People in key advanced economies, including the US, Japan and Germany, have become deeply sceptical about important elements of globalisation even as their governments push for further liberalisation, according to an international poll.

Half of all US respondents said trade destroyed jobs at home, with only one in five saying it created jobs, according to the global survey released on Tuesday by the Washington-based Pew Research Center. In Germany, almost 90 per cent said they believed the purchase of domestic businesses by foreign companies had a “bad” impact on the economy, a view shared by three-quarters of Japanese respondents and two-thirds in the US.

Their views contrast sharply with those in leading emerging economies such as China, where respondents expressed largely positive views on trade and foreign direct investment. They also highlight the resentment felt by some in advanced economies after two decades of what some have called “hyperglobalisation” that has seen the economic rise of China and other emerging economies.

The poll sought opinions across advanced and emerging economies and offers a global snapshot of attitudes toward trade and foreign investment. Researchers interviewed 48,643 people in 44 countries ranging from the US with an annual per capita income of more than $54,000 to Uganda with about $1,550.

Overall, 81 per cent of those surveyed said they believed trade was good for their economies, a view that held true across advanced and emerging economies. But opinions about the impact of trade on jobs, wages and prices diverged sharply, as did views on foreign investment.

Among advanced economies, the UK had some of the most positive views on trade, with 50 per cent saying it generally created jobs and 19 per cent saying it destroyed them. However, Britons registered disquiet with globalisation, with 53 per cent saying foreigners buying British companies had negative consequences.

The scepticism about trade and foreign investment in many advanced economies highlights the awkward politics of globalisation in the rich world.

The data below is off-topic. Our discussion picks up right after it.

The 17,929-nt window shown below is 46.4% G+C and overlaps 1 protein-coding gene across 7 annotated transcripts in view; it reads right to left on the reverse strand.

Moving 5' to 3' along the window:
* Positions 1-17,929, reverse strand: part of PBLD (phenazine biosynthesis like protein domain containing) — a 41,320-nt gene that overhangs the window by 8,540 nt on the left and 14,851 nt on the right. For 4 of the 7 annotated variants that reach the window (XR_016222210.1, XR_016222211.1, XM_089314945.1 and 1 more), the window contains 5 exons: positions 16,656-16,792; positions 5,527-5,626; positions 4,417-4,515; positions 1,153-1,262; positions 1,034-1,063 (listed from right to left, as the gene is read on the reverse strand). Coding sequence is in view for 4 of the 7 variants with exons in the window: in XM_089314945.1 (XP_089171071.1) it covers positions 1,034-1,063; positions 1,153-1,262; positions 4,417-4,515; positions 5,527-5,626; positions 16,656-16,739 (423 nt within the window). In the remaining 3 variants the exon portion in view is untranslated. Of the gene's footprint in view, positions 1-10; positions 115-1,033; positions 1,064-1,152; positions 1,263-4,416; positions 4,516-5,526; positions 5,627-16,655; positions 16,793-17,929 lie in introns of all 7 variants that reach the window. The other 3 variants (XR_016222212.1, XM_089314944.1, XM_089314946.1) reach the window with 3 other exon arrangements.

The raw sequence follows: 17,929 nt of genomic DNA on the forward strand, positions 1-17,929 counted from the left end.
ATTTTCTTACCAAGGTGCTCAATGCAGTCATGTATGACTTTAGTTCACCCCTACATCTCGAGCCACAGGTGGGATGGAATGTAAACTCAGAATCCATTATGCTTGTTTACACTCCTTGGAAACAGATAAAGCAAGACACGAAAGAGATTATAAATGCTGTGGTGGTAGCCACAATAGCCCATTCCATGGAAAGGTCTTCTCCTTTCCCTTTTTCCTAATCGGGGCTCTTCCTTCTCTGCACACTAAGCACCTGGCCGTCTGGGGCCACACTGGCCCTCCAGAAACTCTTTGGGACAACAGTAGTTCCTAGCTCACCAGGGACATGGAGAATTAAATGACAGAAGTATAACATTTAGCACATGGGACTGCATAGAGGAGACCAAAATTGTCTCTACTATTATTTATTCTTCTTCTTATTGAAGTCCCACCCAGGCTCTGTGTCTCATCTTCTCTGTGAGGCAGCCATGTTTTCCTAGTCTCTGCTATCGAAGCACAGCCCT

The findings come as governments are pursuing a series of regional and sectoral trade agreements that, if successful, would yield the most significant bout of trade liberalisation seen in the global economy since the World Trade Organisation was created in 1995. They also coincide with predictions that global trade will grow as emerging economies such as Brazil, China and India continue to expand. HSBC on Tuesday forecast that the worldwide trade in goods – now worth almost $20tn annually – would triple by 2030.

Bruce Stokes, director of global economic attitudes at Pew, said the dim view of trade and foreign investment in advanced economies appeared to be linked to the slow recovery most were experiencing from the 2008 global financial crisis. “The politics of trade is going to remain dicey in advanced economies because everyone expects growth to remain subdued for some time,” he said.

But the survey also showed that many people did not accept key economic arguments made for lowering barriers to trade and investment and that governments faced a struggle to convince them, he said. “Talking louder and slower is not going to work. People are clearly telling us in advanced economies that they don’t feel that trade creates jobs, that they don’t feel it raises their wages and that they don’t feel it lowers prices [of goods].”

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